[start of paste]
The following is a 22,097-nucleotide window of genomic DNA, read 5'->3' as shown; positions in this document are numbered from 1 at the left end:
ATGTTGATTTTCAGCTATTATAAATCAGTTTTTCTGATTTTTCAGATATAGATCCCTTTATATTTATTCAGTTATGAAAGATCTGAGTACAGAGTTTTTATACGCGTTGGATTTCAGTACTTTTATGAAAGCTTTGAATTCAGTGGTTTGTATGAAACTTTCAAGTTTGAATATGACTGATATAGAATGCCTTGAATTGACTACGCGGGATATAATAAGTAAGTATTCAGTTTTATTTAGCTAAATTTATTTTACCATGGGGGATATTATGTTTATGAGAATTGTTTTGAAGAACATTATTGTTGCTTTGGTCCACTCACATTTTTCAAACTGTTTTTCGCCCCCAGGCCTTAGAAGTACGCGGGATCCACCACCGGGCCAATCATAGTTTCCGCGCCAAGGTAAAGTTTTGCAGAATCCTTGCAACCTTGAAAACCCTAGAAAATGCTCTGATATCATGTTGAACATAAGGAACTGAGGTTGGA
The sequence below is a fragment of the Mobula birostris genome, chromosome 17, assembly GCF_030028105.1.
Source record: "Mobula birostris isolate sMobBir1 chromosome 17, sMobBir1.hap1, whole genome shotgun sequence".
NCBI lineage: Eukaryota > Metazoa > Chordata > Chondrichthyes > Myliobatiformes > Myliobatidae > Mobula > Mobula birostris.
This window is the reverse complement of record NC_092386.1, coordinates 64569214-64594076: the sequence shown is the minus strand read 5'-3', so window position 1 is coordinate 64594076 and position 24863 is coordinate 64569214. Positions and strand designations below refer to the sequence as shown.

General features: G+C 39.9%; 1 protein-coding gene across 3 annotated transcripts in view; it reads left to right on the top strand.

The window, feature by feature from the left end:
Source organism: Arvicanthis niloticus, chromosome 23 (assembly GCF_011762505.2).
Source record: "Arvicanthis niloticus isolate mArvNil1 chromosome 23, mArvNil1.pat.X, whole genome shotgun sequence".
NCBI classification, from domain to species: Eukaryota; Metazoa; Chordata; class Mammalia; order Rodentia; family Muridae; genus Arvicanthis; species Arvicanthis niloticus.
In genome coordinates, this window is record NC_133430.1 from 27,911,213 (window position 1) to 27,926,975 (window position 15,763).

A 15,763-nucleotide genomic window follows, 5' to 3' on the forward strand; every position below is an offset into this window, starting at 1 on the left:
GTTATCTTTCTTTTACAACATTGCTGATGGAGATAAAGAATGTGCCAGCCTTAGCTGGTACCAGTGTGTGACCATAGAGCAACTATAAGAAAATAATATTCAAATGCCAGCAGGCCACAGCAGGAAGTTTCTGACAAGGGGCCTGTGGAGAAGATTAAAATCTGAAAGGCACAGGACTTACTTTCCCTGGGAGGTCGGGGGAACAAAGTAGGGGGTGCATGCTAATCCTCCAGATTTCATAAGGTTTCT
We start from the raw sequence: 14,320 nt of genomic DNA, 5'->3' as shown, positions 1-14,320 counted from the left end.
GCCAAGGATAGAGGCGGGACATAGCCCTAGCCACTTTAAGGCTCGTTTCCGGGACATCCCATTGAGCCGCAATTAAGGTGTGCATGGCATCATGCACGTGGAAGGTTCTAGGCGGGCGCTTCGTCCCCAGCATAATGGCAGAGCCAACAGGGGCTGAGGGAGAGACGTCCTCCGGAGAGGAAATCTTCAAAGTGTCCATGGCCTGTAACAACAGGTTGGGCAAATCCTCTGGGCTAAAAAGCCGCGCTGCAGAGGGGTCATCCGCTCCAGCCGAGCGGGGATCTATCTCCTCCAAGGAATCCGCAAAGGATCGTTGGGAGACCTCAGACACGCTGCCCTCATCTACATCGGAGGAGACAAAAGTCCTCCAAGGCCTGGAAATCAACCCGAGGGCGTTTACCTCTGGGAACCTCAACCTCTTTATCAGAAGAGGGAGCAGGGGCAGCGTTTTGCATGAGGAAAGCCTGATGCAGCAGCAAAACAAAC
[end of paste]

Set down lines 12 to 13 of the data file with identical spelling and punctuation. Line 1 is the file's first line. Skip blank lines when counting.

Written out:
In genome coordinates, this window is record NC_133430.1 from 27,911,213 (window position 1) to 27,926,975 (window position 15,763).

A 15,763-nucleotide genomic window follows, 5' to 3' on the forward strand; every position below is an offset into this window, starting at 1 on the left: